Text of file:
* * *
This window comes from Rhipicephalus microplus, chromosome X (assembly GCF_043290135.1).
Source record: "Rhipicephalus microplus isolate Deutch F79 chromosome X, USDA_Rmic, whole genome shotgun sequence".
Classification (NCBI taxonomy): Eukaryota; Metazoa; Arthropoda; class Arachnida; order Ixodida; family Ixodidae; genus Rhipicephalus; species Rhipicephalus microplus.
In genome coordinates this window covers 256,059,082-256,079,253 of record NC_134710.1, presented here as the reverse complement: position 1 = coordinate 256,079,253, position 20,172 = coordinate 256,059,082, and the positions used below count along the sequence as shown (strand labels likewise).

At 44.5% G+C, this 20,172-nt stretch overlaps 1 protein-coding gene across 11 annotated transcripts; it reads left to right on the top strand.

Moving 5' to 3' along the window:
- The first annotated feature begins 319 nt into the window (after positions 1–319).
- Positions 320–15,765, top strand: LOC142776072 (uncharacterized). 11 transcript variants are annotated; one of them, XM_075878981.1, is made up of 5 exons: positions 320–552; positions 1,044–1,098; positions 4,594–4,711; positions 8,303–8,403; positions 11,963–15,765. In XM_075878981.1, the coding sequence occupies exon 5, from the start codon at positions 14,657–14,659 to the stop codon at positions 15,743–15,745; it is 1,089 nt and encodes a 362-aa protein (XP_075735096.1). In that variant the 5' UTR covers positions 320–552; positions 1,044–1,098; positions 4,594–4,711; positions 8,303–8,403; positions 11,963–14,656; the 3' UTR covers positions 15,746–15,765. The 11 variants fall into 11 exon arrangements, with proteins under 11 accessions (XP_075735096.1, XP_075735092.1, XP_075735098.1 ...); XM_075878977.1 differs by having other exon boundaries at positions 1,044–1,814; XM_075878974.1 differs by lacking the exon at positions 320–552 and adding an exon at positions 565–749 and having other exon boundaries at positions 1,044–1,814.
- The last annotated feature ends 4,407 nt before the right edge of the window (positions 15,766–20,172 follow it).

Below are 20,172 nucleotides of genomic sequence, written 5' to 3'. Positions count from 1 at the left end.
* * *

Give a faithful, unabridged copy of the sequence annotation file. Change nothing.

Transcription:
This window comes from Rhipicephalus microplus, chromosome X (assembly GCF_043290135.1).
Source record: "Rhipicephalus microplus isolate Deutch F79 chromosome X, USDA_Rmic, whole genome shotgun sequence".
Classification (NCBI taxonomy): Eukaryota; Metazoa; Arthropoda; class Arachnida; order Ixodida; family Ixodidae; genus Rhipicephalus; species Rhipicephalus microplus.
In genome coordinates this window covers 256,059,082-256,079,253 of record NC_134710.1, presented here as the reverse complement: position 1 = coordinate 256,079,253, position 20,172 = coordinate 256,059,082, and the positions used below count along the sequence as shown (strand labels likewise).

At 44.5% G+C, this 20,172-nt stretch overlaps 1 protein-coding gene across 11 annotated transcripts; it reads left to right on the top strand.

Moving 5' to 3' along the window:
- The first annotated feature begins 319 nt into the window (after positions 1–319).
- Positions 320–15,765, top strand: LOC142776072 (uncharacterized). 11 transcript variants are annotated; one of them, XM_075878981.1, is made up of 5 exons: positions 320–552; positions 1,044–1,098; positions 4,594–4,711; positions 8,303–8,403; positions 11,963–15,765. In XM_075878981.1, the coding sequence occupies exon 5, from the start codon at positions 14,657–14,659 to the stop codon at positions 15,743–15,745; it is 1,089 nt and encodes a 362-aa protein (XP_075735096.1). In that variant the 5' UTR covers positions 320–552; positions 1,044–1,098; positions 4,594–4,711; positions 8,303–8,403; positions 11,963–14,656; the 3' UTR covers positions 15,746–15,765. The 11 variants fall into 11 exon arrangements, with proteins under 11 accessions (XP_075735096.1, XP_075735092.1, XP_075735098.1 ...); XM_075878977.1 differs by having other exon boundaries at positions 1,044–1,814; XM_075878974.1 differs by lacking the exon at positions 320–552 and adding an exon at positions 565–749 and having other exon boundaries at positions 1,044–1,814.
- The last annotated feature ends 4,407 nt before the right edge of the window (positions 15,766–20,172 follow it).

Below are 20,172 nucleotides of genomic sequence, written 5' to 3'. Positions count from 1 at the left end.